There’s so much torque and energy generated by Blade spinning up its weapon that the robot spins to the left and nearly does a complete 360 by the time its weapon is at killer speed. The robot over corrects slightly as Lucky cruises in to perform the world’s chillest box rush leading to Blade landing a hit to Lucky’s corner that spins the robot out and into the edge of the arena. Blade’s weapon is still juicing up through all of this though and it catches the arena wall and digs right in. Blade’s blade digs so far in that the aluminum part of the weapon gives way and shears off leaving a chunk of the goddamned weapon stuck in the fucking wall. I’ve written jokes about six seasons of this series reboot and I don’t think I’ve ever seen someone fuck their weapon up by breaking it off inside the wall. Jesus fucking Christ.
Understandably losing half of its bar means Blade is way off balance and as the robot spins down it’s violently shaking and hopping all over the place. Lucky is right there to capitalize on the moment and flips Blade over with the help of the blue square screws before landing a proper shot of its own that sets Blade down nicely atop the arena bumper and screw control box. It looks like none of Blade’s wheels are on the ground, though the robot could theoretically spin up its broken weapon to shake itself loose but I think Cheog knows his robot’s time is up. Blade makes absolutely no effort to dislodge itself from its current predicament and concedes the fight to Lucky by KO.
WINNER: Lucky, KO
MINOTAUR vs. DRAGON SLAYER
Minotaur is a team effort from everyone on the RioBotz crew but the robot is nothing without its driver Daniel Freitas. In an emotional pre-fight interview Daniel talks about how he lost not just his mother but also his grandmother to COVID and it’s a very humanizing segment that brings us back to the human element of this worldwide pandemic, something nobody should’ve had to go through. Yet here we are. I’ve been in Daniel’s shoes once where the passing of someone close to me took the wind out of my sails and made me want to give up on what I was doing until I learned that you can take inspiration from the dearly departed, get back on the horse, and go out there and kick ass. For them. Minotaur was in the debut fight of the season wherein it was gutted by Sawblaze but the team has put it back together and Dragon Slayer knows not the hornets nest that’s been kicked.
Fresh off of a victory over Duck, believe it or not, Dragon Slayer is one of the few rookies who can say it won its debut first ever fight at BattleBots. And against Duck! Granted this season we’ve got a redesigned Duck whose new look has been demonstrably proven to be a total piece of shit but that’s still Hal Rucker behind the sticks so a win is not something to scoff at. Dragon Slayer is a vertical spinner however unlike most of its contemporaries Dragon Slayer is a long wide two-wheeled robot with a vertical blade smack in the middle of it. It features some ground-scraping wedges to funnel other robots into its disc so as long as the robot gets you with its front end you’re going to get involved with its spinner. Dragon Slayer has increased its battery power by 33% specifically for this fight. We’ll see if the extra weapon power and drive power is enough to stop the raging bull.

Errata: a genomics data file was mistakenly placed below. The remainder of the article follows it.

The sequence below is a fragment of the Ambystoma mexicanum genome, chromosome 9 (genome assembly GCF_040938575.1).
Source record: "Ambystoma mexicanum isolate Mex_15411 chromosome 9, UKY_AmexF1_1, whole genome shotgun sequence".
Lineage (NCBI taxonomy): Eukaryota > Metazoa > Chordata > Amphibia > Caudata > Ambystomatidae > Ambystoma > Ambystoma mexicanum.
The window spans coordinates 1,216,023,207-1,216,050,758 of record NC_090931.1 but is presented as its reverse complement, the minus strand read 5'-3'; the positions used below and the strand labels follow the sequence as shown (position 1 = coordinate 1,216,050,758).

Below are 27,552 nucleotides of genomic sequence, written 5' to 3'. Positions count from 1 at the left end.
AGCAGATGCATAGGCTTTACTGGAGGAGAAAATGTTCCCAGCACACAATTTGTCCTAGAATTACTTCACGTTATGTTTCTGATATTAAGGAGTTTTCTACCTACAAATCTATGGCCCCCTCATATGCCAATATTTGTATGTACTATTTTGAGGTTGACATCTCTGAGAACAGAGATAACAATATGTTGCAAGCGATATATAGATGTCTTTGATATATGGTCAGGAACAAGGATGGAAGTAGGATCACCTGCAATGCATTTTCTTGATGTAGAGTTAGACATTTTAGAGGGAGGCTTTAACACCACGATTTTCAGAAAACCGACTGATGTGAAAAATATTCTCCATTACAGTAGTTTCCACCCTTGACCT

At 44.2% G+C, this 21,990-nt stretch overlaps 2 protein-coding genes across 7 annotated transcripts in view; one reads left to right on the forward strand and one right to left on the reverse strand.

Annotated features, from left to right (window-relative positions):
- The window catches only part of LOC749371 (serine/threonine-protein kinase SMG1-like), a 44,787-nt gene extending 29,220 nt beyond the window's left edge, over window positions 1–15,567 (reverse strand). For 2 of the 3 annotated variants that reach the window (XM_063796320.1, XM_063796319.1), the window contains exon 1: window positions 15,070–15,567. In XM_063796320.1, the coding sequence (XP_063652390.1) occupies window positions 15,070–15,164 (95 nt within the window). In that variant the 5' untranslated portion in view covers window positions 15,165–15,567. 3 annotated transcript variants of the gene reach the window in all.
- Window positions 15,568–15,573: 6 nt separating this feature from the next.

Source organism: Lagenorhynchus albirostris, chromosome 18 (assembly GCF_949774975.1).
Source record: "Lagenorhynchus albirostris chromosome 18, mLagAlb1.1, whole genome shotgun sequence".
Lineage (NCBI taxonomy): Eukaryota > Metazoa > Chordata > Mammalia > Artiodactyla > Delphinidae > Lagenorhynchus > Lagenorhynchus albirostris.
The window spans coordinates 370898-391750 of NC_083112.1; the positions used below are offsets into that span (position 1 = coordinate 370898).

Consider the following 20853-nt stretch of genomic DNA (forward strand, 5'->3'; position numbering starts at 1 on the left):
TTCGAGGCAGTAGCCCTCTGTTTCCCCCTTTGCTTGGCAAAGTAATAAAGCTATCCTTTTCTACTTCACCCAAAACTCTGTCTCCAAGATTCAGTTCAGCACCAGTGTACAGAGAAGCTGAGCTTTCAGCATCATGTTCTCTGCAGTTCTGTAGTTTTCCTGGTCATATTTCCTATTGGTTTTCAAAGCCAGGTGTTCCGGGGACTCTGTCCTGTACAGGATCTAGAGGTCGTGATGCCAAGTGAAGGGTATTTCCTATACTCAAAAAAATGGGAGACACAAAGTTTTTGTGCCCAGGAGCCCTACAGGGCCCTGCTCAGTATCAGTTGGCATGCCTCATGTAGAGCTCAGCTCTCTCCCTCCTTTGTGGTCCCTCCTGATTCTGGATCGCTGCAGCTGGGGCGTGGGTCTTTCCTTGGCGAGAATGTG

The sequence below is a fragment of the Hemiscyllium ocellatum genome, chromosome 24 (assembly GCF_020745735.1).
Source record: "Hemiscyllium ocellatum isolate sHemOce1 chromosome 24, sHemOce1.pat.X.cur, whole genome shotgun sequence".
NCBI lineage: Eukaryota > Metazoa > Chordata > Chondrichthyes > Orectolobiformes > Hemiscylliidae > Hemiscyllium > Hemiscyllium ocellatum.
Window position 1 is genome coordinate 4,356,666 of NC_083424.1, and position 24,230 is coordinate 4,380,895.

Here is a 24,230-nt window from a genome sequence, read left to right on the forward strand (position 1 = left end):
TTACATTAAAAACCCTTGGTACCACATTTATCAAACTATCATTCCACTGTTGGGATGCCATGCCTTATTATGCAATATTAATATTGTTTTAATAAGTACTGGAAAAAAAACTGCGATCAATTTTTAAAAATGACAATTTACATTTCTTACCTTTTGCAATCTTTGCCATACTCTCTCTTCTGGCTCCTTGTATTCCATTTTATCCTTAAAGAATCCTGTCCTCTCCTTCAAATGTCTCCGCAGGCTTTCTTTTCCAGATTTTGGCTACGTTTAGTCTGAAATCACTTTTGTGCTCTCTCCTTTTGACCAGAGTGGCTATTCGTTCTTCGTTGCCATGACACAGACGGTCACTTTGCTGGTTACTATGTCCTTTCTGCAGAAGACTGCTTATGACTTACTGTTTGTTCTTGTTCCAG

Dragon Slayer is all business, you can tell because as soon as the lights go green it’s already cruising across the floor as fast as it can weapons blazing looking to collide with Minotaur. Minotaur makes a perfect juke to the right and that’s just enough time for its drum to get up to speed. That death hum you hear is coming from only one robot in the arena and here’s a hint it’s not coming from the robot with decorative feathers on it. The two bots meet weapon-on-weapon and Minotaur almost shrugs off Dragon Slayer’s attack. Even worse Dragon Slayer’s weapon straight up fucking dies after this single exchange. The belts are all still attached so there’s no telling what’s died inside of the slayer but the damage more than likely is internal. Speaking of belts meanwhile Minotaur is getting back up to speed and is filling the arena with friction smoke from its own weapon belts.
Minotaur catches Dragon Slayer by the lip of its plow and bends the right half up. This is a weakness that I foresaw this robot having if you flip backward and re-read its section in my season predictions. This has basically ruined Dragon Slayer’s ground game and as the robot rolls itself back down onto its wheels Minotaur is happy to come in and curl up the edge of the left plow as well to make it even. Despite this Dragon Slayer doesn’t let up and still smashes its face into Minotaur to try and push it around. It’s a valiant attempt and I’d expect nothing less from a robot named “Dragon Slayer” but this charge ends with the slayer getting the Pulverizer dropped on its lid and some extra points scored for Minotaur.